# Re: limited slip - cool trick & interesting analysis

```That's an interesting analysis - let me see if I have this straight: you're
saying that a Torsen differential can only redistribute a portion of the
torque that is being "used" by the contact patch at the lowest friction
wheel. If that's true, it sounds like if you had 3 Torsen differentials, and
one wheel in an tiny rutt on wet slick ice, you'd be no better off than a
loser with 2 wheel drive and a full-slip diff. Is that true?

We tried your trick of applying the hand brake with the rear wheel in the
air. Worked like a charm! The airborne wheel spun a little, and the car
completed the hill until all 4 were on the ground again.

However, this doesn't say anything about Torsen diffs. If I'm understanding
correctly, this trick works equally well with full-slip diffs. It's the same
principle as Electronic Differential Locking, except it's manual - if you
apply a resistive force to a spinning wheel, then by definition of a diff,
that force causes an opposite reaction at the other end of the diff.

We confirmed this in my '87 4kcsq: with both diff locks *off*, I couldn't
get up the hill at all once the rear wheel went airborne. But then with the
parking brake on about 1/3 force, I tried again, still w/ diffs unlocked,
and I got up the hill too, airborn rear wheel and all. A very cool trick to
say the least!

Here's a follow on question: Does this only work b/c the parking brake only
applies force to the rear wheels? I coudn't seem to make it happen with the
brake peddal. Is it just a question of skill & finding the right pressue? Or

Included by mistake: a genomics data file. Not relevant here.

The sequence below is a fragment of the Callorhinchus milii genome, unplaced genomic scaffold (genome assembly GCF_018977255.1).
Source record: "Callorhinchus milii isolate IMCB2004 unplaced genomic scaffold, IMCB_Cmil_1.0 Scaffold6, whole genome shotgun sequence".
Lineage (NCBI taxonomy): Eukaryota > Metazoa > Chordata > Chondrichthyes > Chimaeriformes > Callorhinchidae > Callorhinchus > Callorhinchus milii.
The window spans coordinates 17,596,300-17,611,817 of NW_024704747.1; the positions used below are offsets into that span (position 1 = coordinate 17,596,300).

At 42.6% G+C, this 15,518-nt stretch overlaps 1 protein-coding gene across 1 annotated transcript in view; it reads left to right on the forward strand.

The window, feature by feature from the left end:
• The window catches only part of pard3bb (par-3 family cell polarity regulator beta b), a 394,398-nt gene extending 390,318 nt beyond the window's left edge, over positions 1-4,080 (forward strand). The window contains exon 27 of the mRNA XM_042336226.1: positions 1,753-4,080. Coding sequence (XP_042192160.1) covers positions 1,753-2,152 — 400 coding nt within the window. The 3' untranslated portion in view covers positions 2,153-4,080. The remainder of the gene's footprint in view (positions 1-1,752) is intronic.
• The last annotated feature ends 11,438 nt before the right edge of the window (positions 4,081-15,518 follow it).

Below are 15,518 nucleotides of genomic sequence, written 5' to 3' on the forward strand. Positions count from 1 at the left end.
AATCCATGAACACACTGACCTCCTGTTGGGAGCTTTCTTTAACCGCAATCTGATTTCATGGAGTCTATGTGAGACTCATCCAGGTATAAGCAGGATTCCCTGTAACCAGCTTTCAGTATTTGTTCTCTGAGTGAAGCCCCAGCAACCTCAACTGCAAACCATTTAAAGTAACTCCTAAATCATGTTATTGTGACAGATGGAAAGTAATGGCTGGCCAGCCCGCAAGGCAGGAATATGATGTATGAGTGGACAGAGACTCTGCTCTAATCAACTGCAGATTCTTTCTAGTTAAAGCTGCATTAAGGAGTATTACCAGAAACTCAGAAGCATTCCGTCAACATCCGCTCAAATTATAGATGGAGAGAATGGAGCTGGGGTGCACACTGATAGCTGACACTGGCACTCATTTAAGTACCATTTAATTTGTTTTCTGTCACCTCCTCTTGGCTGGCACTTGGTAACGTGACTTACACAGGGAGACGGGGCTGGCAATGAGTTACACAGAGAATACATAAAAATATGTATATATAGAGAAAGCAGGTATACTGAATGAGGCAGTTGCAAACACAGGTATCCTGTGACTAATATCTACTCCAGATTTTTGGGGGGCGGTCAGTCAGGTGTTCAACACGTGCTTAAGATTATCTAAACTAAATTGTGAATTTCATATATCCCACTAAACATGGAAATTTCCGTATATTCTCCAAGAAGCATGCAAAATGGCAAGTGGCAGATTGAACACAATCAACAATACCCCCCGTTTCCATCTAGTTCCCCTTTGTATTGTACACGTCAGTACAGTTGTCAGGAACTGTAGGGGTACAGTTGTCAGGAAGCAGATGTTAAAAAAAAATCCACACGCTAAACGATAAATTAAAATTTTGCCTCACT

is it that the brake peddal applies equal pressure to all 4 wheels, and
therefore the grip equation is equivalent, just with a higher coefficient?
It sounds like you're saying this works in 2 wheel drive cars - is that ones
with full slip diffs, or only ones w/ limited slip?

-Avram

Original message:
> Date: Fri, 18 Jun 1999 18:11:17 -0400
> From: "George W. Selby, III" <IsuzuG@prodigy.net>
> Subject: RE: Limited slip
>
> Limited slip is not locked.  Locked is what is takes if you lift one wheel
> off the ground.  The limited slip sends (usually with American Domestic V8
> - - not the same but it illustrates the point I'm about to make)  approx. 3
> times as much torque to one wheel as the other.  The spinning wheel gets
> the most, the stable one gets the least.  So if you have say 100 ft-lbs. of
> torque to move the vehicle, 25 is going to stable side and 75 to spinning
> side.  The car moves.  Now lift that spinning tire off the ground.  Now 0
> torque is spinning the tire.  The other side gets 1/3 of 0, which is 0.
>  The car does not move.   This is what happened to your buddy.  The
> spinning wheel took 0 torque to spin, so that's what the other axle got
> too.  When you spin a tire on the pavement, or off-road, it usually allows
> some torque to the ground, and the limited slip distributes some of this to
> the non spinning side.
>
> Now a quick fix.  Apply the brake (the e-brake if its the rear wheel that's
> spinning) this will put a little drag on the wheel, requiring torque to
> overcome, and voila, torque to the non-spinning wheel and you just might
> move.
>
> This trick has saved me numerous times off-road in two wheel drive trucks.
>
> Or if you have diff locks, just lock them.
>
> George Selby
> 78 F-150 400M, 4 on floor, 4x4
> 86 Audi 4000CS Quattro
> IsuzuG@prodigy.net
>

```